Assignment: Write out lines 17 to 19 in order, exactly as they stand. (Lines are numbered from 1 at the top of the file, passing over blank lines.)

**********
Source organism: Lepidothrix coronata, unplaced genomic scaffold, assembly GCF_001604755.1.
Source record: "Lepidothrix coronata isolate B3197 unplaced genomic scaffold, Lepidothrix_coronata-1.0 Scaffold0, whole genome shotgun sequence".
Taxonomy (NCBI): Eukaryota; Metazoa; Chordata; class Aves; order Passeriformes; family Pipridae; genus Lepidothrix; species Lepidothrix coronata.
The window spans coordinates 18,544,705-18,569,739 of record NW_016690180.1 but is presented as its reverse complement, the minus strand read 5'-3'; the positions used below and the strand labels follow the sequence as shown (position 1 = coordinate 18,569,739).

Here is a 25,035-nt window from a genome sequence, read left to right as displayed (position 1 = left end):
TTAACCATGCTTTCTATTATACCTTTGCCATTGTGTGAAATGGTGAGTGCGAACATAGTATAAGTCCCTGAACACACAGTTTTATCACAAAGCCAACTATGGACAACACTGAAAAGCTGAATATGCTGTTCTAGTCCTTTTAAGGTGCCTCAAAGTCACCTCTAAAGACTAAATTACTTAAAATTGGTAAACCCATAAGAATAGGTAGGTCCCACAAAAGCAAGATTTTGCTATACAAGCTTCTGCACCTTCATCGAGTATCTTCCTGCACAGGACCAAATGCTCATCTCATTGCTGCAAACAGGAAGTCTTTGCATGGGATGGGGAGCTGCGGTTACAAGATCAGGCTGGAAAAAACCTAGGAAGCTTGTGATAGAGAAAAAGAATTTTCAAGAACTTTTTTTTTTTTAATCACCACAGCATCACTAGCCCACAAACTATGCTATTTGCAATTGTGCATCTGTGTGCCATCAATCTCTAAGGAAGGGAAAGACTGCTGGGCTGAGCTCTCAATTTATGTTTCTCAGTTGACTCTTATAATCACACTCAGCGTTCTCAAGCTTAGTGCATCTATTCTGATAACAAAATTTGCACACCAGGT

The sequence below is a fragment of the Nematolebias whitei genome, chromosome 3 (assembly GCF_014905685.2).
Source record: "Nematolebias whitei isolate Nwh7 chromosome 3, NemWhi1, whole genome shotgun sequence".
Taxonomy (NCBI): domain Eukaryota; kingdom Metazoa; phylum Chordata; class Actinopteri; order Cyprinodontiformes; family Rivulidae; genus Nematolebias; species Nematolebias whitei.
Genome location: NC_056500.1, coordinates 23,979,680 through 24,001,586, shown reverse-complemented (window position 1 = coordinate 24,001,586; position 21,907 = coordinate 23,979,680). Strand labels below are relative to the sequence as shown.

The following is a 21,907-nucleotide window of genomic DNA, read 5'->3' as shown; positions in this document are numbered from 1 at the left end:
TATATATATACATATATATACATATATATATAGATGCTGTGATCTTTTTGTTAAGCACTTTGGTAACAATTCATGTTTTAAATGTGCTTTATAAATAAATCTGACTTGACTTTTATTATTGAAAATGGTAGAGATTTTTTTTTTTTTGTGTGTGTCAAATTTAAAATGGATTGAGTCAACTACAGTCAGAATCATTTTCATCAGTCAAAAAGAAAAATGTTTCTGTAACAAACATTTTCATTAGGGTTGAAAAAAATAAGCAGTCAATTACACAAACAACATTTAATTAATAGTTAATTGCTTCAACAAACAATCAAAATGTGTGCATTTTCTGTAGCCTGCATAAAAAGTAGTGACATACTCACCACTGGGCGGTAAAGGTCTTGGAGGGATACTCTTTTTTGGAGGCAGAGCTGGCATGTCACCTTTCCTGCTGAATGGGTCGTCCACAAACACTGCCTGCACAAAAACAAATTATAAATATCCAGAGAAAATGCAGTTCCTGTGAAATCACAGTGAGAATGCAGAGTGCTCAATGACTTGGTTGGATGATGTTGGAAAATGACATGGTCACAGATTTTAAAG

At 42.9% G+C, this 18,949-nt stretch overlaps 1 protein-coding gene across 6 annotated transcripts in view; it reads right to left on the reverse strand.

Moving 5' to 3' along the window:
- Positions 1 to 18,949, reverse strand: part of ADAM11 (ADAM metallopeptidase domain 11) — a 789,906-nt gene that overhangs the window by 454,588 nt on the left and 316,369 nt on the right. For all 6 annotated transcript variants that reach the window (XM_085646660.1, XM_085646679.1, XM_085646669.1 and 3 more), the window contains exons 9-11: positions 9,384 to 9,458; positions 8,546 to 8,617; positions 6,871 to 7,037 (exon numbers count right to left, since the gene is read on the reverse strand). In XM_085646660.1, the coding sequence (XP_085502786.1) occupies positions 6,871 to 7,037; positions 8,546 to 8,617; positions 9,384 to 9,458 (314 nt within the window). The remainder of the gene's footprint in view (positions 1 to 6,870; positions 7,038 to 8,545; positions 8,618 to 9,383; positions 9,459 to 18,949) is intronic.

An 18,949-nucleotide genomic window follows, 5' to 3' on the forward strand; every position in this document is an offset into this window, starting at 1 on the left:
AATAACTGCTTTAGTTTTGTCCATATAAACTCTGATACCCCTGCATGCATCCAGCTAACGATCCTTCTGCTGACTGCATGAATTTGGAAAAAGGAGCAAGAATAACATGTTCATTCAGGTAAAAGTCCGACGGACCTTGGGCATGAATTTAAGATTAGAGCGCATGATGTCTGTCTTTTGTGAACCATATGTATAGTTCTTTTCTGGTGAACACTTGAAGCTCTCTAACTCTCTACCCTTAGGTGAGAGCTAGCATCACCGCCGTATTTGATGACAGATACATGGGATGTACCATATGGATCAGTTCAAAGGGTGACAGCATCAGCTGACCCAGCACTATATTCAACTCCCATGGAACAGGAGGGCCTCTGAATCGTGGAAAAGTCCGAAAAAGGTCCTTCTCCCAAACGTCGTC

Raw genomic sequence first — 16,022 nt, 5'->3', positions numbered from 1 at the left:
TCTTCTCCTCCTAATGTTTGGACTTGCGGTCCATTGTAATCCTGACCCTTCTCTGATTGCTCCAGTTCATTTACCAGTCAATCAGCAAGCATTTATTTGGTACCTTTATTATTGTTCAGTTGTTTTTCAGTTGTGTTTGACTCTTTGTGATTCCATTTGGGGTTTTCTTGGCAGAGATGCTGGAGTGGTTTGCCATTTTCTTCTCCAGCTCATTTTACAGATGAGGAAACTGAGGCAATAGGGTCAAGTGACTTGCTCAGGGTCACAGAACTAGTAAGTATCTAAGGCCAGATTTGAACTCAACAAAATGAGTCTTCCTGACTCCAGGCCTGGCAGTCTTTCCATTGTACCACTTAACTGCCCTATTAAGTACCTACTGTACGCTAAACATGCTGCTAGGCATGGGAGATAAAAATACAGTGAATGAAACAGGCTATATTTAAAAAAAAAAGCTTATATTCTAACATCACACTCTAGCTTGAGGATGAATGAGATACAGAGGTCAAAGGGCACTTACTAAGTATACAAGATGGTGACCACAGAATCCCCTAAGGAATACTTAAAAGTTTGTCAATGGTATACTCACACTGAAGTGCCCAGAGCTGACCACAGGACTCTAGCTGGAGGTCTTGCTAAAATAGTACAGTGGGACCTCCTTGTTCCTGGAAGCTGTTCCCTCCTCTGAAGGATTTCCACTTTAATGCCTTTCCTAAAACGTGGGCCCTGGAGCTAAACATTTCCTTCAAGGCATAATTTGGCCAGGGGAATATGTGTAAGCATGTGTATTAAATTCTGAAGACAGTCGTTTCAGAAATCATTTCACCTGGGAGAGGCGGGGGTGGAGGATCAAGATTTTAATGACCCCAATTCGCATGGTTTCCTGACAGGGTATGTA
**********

AATAACTGCTTTAGTTTTGTCCATATAAACTCTGATACCCCTGCATGCATCCAGCTAACGATCCTTCTGCTGACTGCATGAATTTGGAAAAAGGAGCAAGAATAACATGTTCATTCAGGTAAAAGTCCGACGGACCTTGGGCATGAATTTAAGATTAGAGCGCATGATGTCTGTCTTTTGTGAACCATATGTATAGTTCTTTTCTGGTGAACACTTGAAGCTCTCTAACTCTCTACCCTTAGGTGAGAGCTAGCATCACCGCCGTATTTGATGACAGATACATGGGATGTACCATATGGATCAGTTCAAAGGGTGACAGCATCAGCTGACCCAGCACTATATTCAACTCCCATGGAACAGGAGGGCCTCTGAATCGTGGAAAAGTCCGAAAAAGGTCCTTCTCCCAAACGTCGTC

Raw genomic sequence first — 16,022 nt, 5'->3', positions numbered from 1 at the left:
TCTTCTCCTCCTAATGTTTGGACTTGCGGTCCATTGTAATCCTGACCCTTCTCTGATTGCTCCAGTTCATTTACCAGTCAATCAGCAAGCATTTATTTGGTACCTTTATTATTGTTCAGTTGTTTTTCAGTTGTGTTTGACTCTTTGTGATTCCATTTGGGGTTTTCTTGGCAGAGATGCTGGAGTGGTTTGCCATTTTCTTCTCCAGCTCATTTTACAGATGAGGAAACTGAGGCAATAGGGTCAAGTGACTTGCTCAGGGTCACAGAACTAGTAAGTATCTAAGGCCAGATTTGAACTCAACAAAATGAGTCTTCCTGACTCCAGGCCTGGCAGTCTTTCCATTGTACCACTTAACTGCCCTATTAAGTACCTACTGTACGCTAAACATGCTGCTAGGCATGGGAGATAAAAATACAGTGAATGAAACAGGCTATATTTAAAAAAAAAAGCTTATATTCTAACATCACACTCTAGCTTGAGGATGAATGAGATACAGAGGTCAAAGGGCACTTACTAAGTATACAAGATGGTGACCACAGAATCCCCTAAGGAATACTTAAAAGTTTGTCAATGGTATACTCACACTGAAGTGCCCAGAGCTGACCACAGGACTCTAGCTGGAGGTCTTGCTAAAATAGTACAGTGGGACCTCCTTGTTCCTGGAAGCTGTTCCCTCCTCTGAAGGATTTCCACTTTAATGCCTTTCCTAAAACGTGGGCCCTGGAGCTAAACATTTCCTTCAAGGCATAATTTGGCCAGGGGAATATGTGTAAGCATGTGTATTAAATTCTGAAGACAGTCGTTTCAGAAATCATTTCACCTGGGAGAGGCGGGGGTGGAGGATCAAGATTTTAATGACCCCAATTCGCATGGTTTCCTGACAGGGTATGTA